The experiments confirmed the ability of the model to produce ethanol using rumen microorganisms as first stage fermenters, followed by yeasts in the final fermenting stage.- Dr. Fiorello Abenes
Abenes, who obtained his doctoral degree in animal science at the University of Connecticut in 1975, worked for many years as regional swine specialist in Alberta, Canada, and at the Dairy Training and Research Institute of the Food and Agriculture Organization of the United Nations before moving to CalPoly Pomona University. He retired at 55 years old in that university in 2005 and is now engaged in various private enterprises in the United States. Abenes graduated with the degree of agricultural education from the CLSU in 1969. He was among the first Filipinos staying abroad who responded to the government’s Balik-Scientist program in 1975.

Abenes thinks it will not be too difficult to make the bacteria from the buffalo's pouch available on a large scale: "We can extract the rumen fluid from carabao and multiply [it] many times for commercial production of ethanol from biomass,” he said.

The process

In his lecture at the CLSU, Abenes said the carabao is a model for a way to convert lignocellulose to ethanol. Current high tech approaches are too expensive under Philippine conditions, he says.

The carabao is known for its ability to subsist on low quality forage, including rice stubble and straw. This ability is conferred upon the animal by the rumen that digests cellulose and hemicellulose, turning them into methane and volatile fatty acids (VFAs):
:: :: :: :: :: :: :: :: :: ::

The methane is expelled when the carabao belches while the VFAs are parceled between the host animal and the microorganisms. The host animal uses the VFAs as a source of energy. The microorganisms use them to support its life functions by synthesizing glucose.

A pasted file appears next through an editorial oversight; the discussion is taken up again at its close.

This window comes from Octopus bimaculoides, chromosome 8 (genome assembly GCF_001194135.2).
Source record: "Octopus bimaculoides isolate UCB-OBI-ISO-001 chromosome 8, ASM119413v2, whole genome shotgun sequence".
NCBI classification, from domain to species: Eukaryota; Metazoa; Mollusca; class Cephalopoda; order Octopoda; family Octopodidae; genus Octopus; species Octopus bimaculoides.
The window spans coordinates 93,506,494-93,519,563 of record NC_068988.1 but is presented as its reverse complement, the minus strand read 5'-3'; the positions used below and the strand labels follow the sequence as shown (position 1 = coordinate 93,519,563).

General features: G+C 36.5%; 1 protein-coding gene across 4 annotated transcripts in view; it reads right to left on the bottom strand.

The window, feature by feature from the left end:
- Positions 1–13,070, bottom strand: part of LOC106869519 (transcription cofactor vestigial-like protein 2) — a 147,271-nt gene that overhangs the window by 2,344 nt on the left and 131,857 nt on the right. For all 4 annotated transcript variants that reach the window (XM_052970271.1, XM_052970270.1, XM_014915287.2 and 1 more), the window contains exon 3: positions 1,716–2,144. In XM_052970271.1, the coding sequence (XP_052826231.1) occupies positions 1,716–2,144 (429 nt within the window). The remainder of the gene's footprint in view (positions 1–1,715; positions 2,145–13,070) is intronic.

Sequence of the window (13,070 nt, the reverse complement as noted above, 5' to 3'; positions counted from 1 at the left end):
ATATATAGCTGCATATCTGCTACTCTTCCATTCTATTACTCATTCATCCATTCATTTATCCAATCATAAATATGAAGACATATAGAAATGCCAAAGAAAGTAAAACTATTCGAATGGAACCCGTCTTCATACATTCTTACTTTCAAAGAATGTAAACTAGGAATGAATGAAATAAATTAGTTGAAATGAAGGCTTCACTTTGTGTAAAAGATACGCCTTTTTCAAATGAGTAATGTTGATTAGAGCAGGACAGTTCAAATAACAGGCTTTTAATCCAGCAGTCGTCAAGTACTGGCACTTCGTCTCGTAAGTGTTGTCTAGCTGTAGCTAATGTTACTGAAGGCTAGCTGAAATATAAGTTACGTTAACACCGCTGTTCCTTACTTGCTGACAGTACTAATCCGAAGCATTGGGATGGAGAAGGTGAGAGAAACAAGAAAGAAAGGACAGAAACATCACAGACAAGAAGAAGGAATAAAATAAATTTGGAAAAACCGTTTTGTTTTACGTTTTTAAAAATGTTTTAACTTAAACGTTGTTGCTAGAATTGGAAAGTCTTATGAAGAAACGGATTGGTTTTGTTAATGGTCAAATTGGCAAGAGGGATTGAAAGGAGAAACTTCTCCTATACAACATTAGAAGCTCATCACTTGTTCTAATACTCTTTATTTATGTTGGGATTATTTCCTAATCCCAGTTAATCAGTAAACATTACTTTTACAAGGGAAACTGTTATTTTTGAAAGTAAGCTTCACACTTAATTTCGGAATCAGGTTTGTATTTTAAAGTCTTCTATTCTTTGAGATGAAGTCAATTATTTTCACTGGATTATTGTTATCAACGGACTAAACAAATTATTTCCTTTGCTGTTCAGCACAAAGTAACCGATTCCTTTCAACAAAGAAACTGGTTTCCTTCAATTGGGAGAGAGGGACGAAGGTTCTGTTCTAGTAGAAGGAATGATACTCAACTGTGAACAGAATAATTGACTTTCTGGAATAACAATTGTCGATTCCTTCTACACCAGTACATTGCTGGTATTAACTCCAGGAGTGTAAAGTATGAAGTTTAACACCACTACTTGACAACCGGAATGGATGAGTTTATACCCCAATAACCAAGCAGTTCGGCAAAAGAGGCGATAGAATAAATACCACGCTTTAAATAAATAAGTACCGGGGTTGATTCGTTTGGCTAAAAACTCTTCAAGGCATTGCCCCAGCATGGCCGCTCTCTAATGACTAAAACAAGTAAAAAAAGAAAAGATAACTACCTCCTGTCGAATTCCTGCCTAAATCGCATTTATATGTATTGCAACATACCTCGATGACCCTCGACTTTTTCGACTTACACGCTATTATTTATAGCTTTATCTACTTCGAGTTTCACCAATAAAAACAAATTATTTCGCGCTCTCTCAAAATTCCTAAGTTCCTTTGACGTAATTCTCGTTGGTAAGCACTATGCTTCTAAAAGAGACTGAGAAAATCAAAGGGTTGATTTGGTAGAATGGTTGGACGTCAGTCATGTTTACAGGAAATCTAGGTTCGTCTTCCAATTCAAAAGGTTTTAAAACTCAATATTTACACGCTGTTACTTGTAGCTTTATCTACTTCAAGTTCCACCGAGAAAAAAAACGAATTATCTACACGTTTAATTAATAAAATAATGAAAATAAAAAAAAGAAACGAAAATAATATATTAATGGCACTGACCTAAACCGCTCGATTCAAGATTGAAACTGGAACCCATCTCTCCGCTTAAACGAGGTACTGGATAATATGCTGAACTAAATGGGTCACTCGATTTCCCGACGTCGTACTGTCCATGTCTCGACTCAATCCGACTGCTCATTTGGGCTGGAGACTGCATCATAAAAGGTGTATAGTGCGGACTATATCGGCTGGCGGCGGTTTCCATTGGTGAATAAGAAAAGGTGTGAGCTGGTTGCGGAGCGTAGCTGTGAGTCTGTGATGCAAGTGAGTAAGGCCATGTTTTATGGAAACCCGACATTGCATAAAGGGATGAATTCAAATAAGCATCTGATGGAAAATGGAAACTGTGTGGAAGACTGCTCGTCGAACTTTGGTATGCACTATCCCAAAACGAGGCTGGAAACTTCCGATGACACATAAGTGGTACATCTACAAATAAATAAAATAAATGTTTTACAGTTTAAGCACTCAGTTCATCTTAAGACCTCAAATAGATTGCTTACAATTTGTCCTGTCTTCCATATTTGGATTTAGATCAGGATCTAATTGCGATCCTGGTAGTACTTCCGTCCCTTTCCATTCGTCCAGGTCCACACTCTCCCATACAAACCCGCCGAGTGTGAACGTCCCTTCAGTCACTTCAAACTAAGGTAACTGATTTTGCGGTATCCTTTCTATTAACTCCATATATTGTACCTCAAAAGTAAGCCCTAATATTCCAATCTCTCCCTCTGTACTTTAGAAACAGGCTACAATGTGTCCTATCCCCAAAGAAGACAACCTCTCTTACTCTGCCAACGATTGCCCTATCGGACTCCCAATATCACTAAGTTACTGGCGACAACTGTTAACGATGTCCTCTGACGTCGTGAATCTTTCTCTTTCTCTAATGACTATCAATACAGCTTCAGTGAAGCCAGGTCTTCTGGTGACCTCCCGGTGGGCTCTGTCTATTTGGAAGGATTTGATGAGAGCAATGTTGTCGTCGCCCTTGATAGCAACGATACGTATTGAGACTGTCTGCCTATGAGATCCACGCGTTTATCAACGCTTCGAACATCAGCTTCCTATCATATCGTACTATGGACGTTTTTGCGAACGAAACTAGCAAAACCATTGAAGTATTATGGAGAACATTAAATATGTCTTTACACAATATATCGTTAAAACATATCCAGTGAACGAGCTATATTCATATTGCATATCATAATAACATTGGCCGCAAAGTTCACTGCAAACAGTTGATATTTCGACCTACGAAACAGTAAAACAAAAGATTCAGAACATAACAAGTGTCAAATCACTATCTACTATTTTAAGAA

Abenes said the feasibility of the method, as suggested by 'the carabao paradigm', has been validated in experiments conducted by the PCC. He said the rumen fluid can turn lignocellulose into fermentable carbohydrates and the fermentable carbohydrates can be turned into alcohol using common yeast.

Abenes, who conducted the experiment with PCC scientist Perla Florendo, said because of the promising results of the experiment they submitted a paper to a national science and technology contest in energy research and development. The researchers have no illusion about winning any prize due to the limited scope of the project but its submission at least documents that the first research in this area was conducted at PCC and CLSU.

He said preliminary calculations based on theoretical models have indicated that as much as 117 liters of alcohol can be distilled from 1,000 kg of biomass materials.

Given the natural abundance of biomass, the use of 85 percent ethanol for flexible fuel vehicles (FFV) may be possible, he said. There is now a technology for the conversion of vehicles using engine fuel to FFV at an affordable cost, he added.

Rural boost

Abenes said the commercial production of ethanol using the carabao model can involve residents of rural areas. They can be part of the factory assembly line by performing the tasks involved in the digestion process (in bioreactor containers) of the biomass material with the use of the rumen fluid that will be supplied to them.

The alcohol from the “bacterial beer” collected from the participating rural residents can be further refined through a solar distiller, he said. The distiller is now being designed by engineers from CLSU, he said.

Abenes also said residents who will be involved in this project can have added income, making the project a boost to rural economy.

Inquirer: Carabao may be key to biofuel, says scientist - January 26, 2008.

Article continues